He starts to cry-he is big, over six feet and full bodied though not fat.  But sitting there crying in front of me, I see him just as small as his gerbil, heaving from the conundrum of this closed choice.
            "Let's say that magically, something or someone could appear and give the Gerbil a tool or magic wand to help him. What do you suggest he might use?  How?"
            The word magically appear gets him to stop a minute and think.  This is out of the logical loop.
He looks ahead as if seeing the treadmill and racing gerbil clearly in front of his eyes.
"I guess the tool would be a spanner." (A spanner is the British English word for wrench.  Putting-a-spanner-in-the-works is similar to throwing in a wrench - messing up the works.)
            "Wait a minute," I almost shout with joy. "I think you are on to something very important!"  He looks up at me, no doubt thinking I am nuts; I know that look well from many of my patients.
"Your inner gerbil," I tell him, "knows he doesn't want to remain a slave to the wheel which is going nowhere good.  You have figured out that this requires a drastic measure.  Throwing something into a continuum to stop what seems inevitable.  You have figured it out, it's not even a magic wand, and it is a real tool which can help him!"
            "Are you are saying that I can stop his running afraid and the gerbil won't die," he asked.
            "You gave me an idea, you have a tool to help him, and I might have a tool to help you help him."
            What I said was something like this:
            "I'd like to see if we can offer this gerbil a safe place to go to in his thoughts while he is running around.  When he is a bit relaxed in his thoughts he can figure out how to live and be, when you put the spanner in the wheel and cause it to stop.  I agree, he can't stop running just yet, but he needs to be able to run AND think.
"Can you think of a place where, though he his running, you could hold his cage and be safe?"
 As the beginning of trying to do the cognitive behavioral intervention EMDR -  Eye Movement Desensitization and Reprocessing  - which is among the tools I use with traumatized patients, I tried to help him search through his memory for a place he himself felt safe and calm. 
"The beach; a mountain view; your favorite spot at home; your childhood hide-a-way; what about your bed, in your room," I suggest.
            "I have to admit something," he responds, "even on Shabbat when I am lying in my room for my rest, I put on earplugs to my radio, which I leave on all of Shabbat, and it makes me calmer."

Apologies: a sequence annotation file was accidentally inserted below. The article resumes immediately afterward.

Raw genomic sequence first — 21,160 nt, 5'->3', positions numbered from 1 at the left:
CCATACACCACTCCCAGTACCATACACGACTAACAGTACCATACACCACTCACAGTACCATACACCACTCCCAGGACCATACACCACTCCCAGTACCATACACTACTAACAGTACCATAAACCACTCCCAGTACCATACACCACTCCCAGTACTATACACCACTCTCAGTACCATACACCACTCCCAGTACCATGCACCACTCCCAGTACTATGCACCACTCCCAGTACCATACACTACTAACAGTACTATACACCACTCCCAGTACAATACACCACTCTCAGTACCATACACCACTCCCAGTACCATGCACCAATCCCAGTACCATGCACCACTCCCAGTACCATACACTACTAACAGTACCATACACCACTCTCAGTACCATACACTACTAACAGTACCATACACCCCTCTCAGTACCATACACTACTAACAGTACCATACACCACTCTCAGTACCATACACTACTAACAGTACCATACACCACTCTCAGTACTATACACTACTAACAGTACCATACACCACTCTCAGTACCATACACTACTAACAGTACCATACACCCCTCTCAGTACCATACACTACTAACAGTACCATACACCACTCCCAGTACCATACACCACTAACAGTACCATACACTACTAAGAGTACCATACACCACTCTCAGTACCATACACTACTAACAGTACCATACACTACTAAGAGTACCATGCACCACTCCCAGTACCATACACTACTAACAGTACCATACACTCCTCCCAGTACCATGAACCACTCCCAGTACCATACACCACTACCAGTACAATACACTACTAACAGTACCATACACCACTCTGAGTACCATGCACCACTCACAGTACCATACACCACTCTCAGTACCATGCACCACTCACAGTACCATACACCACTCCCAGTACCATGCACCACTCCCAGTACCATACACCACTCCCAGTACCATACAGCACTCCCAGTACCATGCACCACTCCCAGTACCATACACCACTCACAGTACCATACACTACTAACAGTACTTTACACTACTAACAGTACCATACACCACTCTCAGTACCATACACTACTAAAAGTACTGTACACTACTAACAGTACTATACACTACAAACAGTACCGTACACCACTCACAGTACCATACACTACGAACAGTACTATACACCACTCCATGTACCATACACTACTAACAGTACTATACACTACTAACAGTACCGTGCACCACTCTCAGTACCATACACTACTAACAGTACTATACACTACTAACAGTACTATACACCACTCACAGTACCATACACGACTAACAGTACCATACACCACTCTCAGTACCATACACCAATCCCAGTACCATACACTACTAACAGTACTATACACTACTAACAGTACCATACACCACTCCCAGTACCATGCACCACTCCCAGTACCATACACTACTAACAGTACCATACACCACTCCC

I stop a moment, and looking right at him, ask him what happened to him the first time he felt the gerbil feeling.
            He looks somewhat sad now, like here we go again.  "No," he says, "I wasn't beaten by my father, certainly no more than anyone else and no, though I was in active army service I never was in serious danger."
            "It seems," I respond, "that you have been asked these history of trauma questions many times and have the answers all ready.  But please bear with me; I am going to ask you a weird question now.  Will that be okay with you?"
            He looks at me expectantly.
            "When did you die?"
            He is silent for a moment, and then tells me of a pigua, during the Second Intifada, in 2002, that killed a number of people standing in front of and behind him, and didn't even leave a scratch on him.  The blast had knocked him to the ground, his ears rang, his face was flushed, but he didn't have a scratch on him.  As he was a doctor he just got up and started to minister to the wounded and never told anyone.  For the most part people just thought that he was a passer-by after the fact and that as a doctor, volunteered to help out.
            "Nothing happened to me, you see, but at the moment when I was on the ground everything was white, quiet, I couldn't hear anything and I was sure I had died."

            It was at this point, acknowledging the death-that-was-not-death, the safety of a-quiet-spot-that-was-not-safe, at which we could begin to help his gerbil find a safe place to hold unto while Refael put a "spanner in the works" to stop the wheel racing to and from death.

  Dr. Judith Guedalia  is Director, Neuropsychology Unit; Senior Medical Psychologist; Shaare Zedek Medical Center; Licensed Psychologist; Supervisor and Specialist in Medical, Rehabilitation, and Developmental Psychology; EMDR Level II, Co-Chair Nefesh Israel. She can be reached at her website: www.drjudithguedalia.com